KERNEL(1M) Maintenance Commands KERNEL(1M)


NAME


kernel - UNIX system executable file containing basic operating system
services

SYNOPSIS


kernel-name [-asrvx] [-m smf_options] [-i altinit]


DESCRIPTION


The operating system image, or kernel, is the collection of software
comprising the image files (unix and genunix) and the modules loaded at
any instant in time. The system will not function without a kernel to
control it.


The kernel is loaded by the boot(1M) command in a machine-specific way.
The kernel may be loaded from disk, CD-ROM, or DVD (diskfull boot) or
over the network (diskless boot). In either case, the directories under
/platform and /kernel must be readable and must contain executable code
which is able to perform the required kernel service. If the -a flag is
given, the user is able to supply different pathnames for the default
locations of the kernel and modules. See boot(1M) for more information on
loading a specific kernel.


The moddir variable contains a list of module directories separated by
whitespace. moddir can be set in the /etc/system file. The minimal
default is:

/platform/platform-name/kernel /kernel /usr/kernel


This default can be supplemented by a specific platform. It is common for
many SPARC systems to override the default path with:

/platform/platform-name/kernel:/platform/hardware-class-name\
/kernel:/kernel:/usr/kernel


where platform-name can be found using the -i option of uname(1), and
hardware-class-name can be found using the -m option of uname(1).


The kernel configuration can be controlled using the /etc/system file
(see system(4)).


genunix is the platform-independent component of the base kernel.

OPTIONS


The following options are supported:

-a

Asks the user for configuration information, such as where to find
the system file, where to mount root, and even override the name of
the kernel itself. Default responses will be contained in square
brackets ([ ]), and the user may simply enter RETURN to use the
default response (note that RETURN is labeled ENTER on some
keyboards). To help repair a damaged /etc/system file, enter
/dev/null at the prompt that asks for the pathname of the system
configuration file. See system(4).


-i altinit

Select an alternative executable to be the primordial process.
altinit must be a valid path to an executable. The default primordial
process is init(1M).


-m smf_options

The smf_options include two categories of options to control booting
behavior of the service management facility: recovery options and
messages options.

Message options determine the type and amount of messages that smf(5)
displays during boot. Service options determine the services which
are used to boot the system.

Recovery options

debug

Prints standard per-service output and all svc.startd messages to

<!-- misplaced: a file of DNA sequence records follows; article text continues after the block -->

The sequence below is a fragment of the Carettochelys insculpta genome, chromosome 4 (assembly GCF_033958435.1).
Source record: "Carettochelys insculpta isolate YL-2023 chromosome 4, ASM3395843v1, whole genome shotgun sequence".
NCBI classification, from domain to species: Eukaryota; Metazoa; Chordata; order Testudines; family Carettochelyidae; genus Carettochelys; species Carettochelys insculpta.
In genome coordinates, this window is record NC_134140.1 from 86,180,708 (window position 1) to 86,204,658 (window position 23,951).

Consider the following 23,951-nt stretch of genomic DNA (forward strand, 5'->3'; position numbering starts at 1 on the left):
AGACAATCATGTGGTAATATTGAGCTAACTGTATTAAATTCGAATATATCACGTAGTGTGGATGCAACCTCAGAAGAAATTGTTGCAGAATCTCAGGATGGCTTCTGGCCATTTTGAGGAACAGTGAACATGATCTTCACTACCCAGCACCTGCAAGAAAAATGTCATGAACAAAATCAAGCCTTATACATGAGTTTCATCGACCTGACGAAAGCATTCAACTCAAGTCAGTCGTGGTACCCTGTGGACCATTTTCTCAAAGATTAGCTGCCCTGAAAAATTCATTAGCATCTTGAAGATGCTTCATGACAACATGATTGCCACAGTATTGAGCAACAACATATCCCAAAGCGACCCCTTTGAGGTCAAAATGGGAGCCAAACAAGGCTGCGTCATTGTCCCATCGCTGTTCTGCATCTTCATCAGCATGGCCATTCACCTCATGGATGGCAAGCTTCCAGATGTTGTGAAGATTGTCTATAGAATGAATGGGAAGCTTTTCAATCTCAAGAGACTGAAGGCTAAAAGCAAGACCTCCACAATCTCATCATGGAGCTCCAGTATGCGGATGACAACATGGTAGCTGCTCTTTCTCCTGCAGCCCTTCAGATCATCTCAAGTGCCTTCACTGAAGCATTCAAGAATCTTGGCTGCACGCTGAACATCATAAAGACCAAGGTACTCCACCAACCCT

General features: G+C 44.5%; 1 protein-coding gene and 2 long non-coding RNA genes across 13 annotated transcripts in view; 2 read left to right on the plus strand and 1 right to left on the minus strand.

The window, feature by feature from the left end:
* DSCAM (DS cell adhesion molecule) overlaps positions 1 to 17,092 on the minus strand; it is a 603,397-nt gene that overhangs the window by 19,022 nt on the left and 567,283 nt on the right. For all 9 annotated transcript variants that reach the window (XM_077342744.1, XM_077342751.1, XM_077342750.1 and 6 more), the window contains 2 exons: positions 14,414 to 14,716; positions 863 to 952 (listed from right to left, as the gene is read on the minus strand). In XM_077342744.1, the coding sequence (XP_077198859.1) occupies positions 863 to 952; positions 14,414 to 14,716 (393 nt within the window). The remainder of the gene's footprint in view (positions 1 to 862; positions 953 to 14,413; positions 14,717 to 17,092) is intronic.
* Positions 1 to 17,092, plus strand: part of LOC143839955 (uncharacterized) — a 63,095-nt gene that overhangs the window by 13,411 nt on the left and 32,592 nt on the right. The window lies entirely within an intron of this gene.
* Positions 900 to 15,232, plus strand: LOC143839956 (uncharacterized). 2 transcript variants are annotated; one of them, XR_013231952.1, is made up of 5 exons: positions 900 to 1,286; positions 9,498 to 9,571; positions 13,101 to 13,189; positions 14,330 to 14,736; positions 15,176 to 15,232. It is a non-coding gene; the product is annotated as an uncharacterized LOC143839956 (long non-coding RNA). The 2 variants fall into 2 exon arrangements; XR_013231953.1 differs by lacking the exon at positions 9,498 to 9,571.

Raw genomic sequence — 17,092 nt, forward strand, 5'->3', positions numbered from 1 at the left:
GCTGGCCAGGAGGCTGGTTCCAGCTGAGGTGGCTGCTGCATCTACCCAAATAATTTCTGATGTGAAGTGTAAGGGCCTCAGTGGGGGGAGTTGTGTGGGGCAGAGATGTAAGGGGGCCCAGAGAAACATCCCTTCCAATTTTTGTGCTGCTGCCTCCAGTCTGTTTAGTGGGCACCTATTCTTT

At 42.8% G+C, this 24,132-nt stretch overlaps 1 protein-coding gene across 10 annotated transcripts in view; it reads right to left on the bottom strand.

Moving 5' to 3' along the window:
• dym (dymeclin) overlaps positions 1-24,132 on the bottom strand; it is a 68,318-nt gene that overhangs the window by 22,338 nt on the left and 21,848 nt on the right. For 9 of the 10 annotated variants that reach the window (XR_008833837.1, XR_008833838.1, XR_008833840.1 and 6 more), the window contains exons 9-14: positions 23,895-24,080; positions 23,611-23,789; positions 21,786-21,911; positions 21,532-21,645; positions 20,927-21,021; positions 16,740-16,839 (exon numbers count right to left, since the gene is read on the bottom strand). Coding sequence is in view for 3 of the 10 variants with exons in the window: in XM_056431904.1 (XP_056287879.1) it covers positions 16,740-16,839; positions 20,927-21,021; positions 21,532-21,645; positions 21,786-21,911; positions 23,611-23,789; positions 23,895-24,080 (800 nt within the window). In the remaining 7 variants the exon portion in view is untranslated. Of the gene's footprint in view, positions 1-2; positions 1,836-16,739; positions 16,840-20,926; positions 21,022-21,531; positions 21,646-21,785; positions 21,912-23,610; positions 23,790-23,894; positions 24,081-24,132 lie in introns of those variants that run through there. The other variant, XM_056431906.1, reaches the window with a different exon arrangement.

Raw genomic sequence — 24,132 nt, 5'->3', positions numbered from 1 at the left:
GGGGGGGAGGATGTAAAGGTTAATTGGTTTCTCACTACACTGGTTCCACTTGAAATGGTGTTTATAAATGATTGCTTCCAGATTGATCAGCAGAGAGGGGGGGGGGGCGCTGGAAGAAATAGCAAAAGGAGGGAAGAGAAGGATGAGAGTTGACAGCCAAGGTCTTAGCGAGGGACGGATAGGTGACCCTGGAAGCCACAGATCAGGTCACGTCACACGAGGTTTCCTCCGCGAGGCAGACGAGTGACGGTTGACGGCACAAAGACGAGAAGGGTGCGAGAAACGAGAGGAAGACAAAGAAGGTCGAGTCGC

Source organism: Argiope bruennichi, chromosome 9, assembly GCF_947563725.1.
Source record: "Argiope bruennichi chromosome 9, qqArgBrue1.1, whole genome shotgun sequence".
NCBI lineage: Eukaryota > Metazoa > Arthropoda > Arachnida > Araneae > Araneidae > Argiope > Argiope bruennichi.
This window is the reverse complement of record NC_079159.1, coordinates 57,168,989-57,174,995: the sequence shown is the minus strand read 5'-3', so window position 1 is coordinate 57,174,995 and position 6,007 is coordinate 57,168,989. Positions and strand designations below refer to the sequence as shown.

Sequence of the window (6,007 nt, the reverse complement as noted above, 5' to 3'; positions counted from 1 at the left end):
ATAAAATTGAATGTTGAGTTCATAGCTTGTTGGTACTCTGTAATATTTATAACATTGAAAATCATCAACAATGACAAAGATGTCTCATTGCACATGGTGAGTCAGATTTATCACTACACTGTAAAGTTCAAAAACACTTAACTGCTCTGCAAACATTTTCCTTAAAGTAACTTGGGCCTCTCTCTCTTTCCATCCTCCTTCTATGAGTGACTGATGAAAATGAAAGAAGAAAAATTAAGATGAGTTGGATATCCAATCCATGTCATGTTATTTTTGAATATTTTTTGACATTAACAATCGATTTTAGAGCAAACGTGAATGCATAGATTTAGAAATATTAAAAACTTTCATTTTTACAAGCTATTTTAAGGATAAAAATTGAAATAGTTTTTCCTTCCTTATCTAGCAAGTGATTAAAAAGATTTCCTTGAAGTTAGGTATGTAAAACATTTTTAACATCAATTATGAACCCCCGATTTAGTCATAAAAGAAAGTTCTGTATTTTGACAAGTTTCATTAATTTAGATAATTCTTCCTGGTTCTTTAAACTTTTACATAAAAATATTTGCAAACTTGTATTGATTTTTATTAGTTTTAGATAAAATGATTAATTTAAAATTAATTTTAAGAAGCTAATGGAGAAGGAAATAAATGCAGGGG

log.


milestone=[milestone]

Boot with some SMF services temporarily disabled, as indicated by
milestone. milestone can be "none", "single-user", "multi-user",
"multi-user-server", or "all". See the milestone subcommand of
svcadm(1M).

Messages options

quiet

Prints standard per-service output and error messages requiring
administrative intervention.


verbose

Prints standard per-service output with more informational
messages.


-r

Reconfiguration boot. The system will probe all attached hardware
devices and configure the logical namespace in /dev. See add_drv(1M)
and rem_drv(1M) for additional information about maintaining device
drivers.


-s

Boots only to init level 's'. See init(1M).


-v

Boots with verbose messages enabled. If this flag is not given, the
messages are still printed, but the output is directed to the system
logfile. See syslogd(1M).


-x

Does not boot in clustered mode. This option only has an effect when
a version of Sun Cluster software that supports this option has been
installed.


EXAMPLES


See boot(1M) for examples and instructions on how to boot.

FILES


/kernel

Contains kernel components common to all platforms within a
particular instruction set that are needed for booting the system. of
the core image file.


/platform/platform-name/kernel

The platform-specific kernel components.


/platform/hardware-class-name/kernel

The kernel components specific to this hardware class.


/usr/kernel

Contains kernel components common to all platforms within a
particular instruction set.


The directories in this section can potentially contain the following
subdirectories:

drv

Loadable device drivers


exec

The modules that execute programs stored in various file formats.


fs

File system modules


misc

Miscellaneous system-related modules


sched

Operating system schedulers


strmod

System V STREAMS loadable modules


sys

Loadable system calls


SPARC


cpu

Processor specific modules


tod

Time-Of-Day hardware interface modules


As only 64-bit SPARC platforms are supported, all SPARC executable
modules are contained within sparcv9 directories in the directories
listed above.

x86
mach

x86 hardware support


Modules comprising the 32-bit x86 kernel are contained in the above
directories, with the 64-bit x86 kernel components contained within amd64
subdirectories.

SEE ALSO


uname(1), isainfo(1), add_drv(1M), boot(1M), init(1M), kadb(1M),
rem_drv(1M), savecore(1M), svc.startd(1M), svcadm(1M), syslogd(1M),
system(4), attributes(5), smf(5), devfs(7FS)

SPARC Only


monitor(1M)

DIAGNOSTICS


The kernel gives various warnings and error messages. If the kernel
detects an unrecoverable fault, it will panic or halt.

NOTES


Reconfiguration boot will, by design, not remove /dev entries for some
classes of devices that have been physically removed from the system.


November 27, 2007 KERNEL(1M)